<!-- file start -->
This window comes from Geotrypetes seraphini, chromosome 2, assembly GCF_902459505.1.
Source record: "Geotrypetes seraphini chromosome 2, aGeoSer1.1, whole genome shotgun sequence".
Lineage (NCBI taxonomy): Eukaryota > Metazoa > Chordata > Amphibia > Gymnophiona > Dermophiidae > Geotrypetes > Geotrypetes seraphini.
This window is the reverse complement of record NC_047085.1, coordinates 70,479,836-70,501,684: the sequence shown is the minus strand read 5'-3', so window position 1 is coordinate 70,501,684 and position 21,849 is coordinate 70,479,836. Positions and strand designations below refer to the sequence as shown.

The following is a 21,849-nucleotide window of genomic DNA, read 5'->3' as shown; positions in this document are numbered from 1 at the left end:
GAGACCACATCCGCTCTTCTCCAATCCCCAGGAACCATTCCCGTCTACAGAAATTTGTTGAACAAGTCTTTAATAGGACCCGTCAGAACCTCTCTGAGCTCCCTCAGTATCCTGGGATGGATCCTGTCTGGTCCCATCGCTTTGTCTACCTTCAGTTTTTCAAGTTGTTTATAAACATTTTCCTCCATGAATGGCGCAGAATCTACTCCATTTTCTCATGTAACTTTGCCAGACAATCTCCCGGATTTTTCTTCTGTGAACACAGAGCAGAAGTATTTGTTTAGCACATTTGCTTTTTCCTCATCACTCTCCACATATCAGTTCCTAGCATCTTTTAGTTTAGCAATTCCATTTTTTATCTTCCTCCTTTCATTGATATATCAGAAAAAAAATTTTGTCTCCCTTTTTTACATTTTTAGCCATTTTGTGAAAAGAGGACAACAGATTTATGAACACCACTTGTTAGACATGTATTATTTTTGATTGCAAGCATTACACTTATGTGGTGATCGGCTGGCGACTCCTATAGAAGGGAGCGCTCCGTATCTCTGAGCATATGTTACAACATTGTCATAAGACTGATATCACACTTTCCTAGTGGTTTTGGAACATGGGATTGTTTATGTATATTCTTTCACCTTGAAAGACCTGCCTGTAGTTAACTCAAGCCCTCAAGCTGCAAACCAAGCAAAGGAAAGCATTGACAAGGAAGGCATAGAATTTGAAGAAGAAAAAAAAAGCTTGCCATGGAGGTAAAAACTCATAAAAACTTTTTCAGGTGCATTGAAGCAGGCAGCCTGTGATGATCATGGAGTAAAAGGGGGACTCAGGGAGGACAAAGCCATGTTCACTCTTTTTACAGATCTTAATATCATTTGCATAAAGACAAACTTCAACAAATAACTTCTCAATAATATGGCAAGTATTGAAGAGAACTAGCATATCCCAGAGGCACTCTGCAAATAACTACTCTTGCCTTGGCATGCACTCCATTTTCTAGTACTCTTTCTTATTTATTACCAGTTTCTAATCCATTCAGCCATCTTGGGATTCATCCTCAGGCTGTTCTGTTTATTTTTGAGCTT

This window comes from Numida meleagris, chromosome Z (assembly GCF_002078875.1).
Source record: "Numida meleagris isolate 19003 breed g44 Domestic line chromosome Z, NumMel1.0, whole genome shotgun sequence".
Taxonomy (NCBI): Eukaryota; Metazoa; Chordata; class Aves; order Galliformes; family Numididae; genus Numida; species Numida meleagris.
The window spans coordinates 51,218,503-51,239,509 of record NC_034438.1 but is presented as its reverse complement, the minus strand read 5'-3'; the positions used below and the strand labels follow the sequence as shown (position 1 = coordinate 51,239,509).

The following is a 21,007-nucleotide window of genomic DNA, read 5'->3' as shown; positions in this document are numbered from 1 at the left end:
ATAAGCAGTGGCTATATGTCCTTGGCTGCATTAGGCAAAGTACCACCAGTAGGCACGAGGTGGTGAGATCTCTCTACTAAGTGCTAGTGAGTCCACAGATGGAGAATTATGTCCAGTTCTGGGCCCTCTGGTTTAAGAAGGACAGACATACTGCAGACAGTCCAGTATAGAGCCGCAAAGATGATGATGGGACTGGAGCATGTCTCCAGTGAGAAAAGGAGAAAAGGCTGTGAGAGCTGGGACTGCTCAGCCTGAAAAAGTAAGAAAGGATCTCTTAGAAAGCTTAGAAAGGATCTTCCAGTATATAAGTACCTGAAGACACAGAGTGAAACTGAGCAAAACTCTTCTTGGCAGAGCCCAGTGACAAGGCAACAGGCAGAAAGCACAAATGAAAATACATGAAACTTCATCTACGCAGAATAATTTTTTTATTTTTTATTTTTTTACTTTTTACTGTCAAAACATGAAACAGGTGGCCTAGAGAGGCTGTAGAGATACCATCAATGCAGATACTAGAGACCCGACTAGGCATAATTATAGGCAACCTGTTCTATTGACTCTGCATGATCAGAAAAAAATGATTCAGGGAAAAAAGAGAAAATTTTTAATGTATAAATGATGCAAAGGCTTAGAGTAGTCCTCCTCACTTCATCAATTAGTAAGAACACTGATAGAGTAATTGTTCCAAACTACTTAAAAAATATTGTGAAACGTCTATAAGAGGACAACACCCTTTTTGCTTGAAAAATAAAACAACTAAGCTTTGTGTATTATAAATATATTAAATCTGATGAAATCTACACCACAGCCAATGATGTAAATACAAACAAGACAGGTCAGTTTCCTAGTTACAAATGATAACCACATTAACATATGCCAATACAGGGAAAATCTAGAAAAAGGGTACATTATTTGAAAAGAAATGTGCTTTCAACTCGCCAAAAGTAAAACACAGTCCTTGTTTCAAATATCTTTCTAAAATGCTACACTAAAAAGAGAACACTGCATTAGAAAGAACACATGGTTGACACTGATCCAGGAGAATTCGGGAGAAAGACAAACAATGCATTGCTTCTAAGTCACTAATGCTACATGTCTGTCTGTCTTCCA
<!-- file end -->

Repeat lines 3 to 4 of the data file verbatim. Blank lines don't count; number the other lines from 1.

Lineage (NCBI taxonomy): Eukaryota > Metazoa > Chordata > Amphibia > Gymnophiona > Dermophiidae > Geotrypetes > Geotrypetes seraphini.
This window is the reverse complement of record NC_047085.1, coordinates 70,479,836-70,501,684: the sequence shown is the minus strand read 5'-3', so window position 1 is coordinate 70,501,684 and position 21,849 is coordinate 70,479,836. Positions and strand designations below refer to the sequence as shown.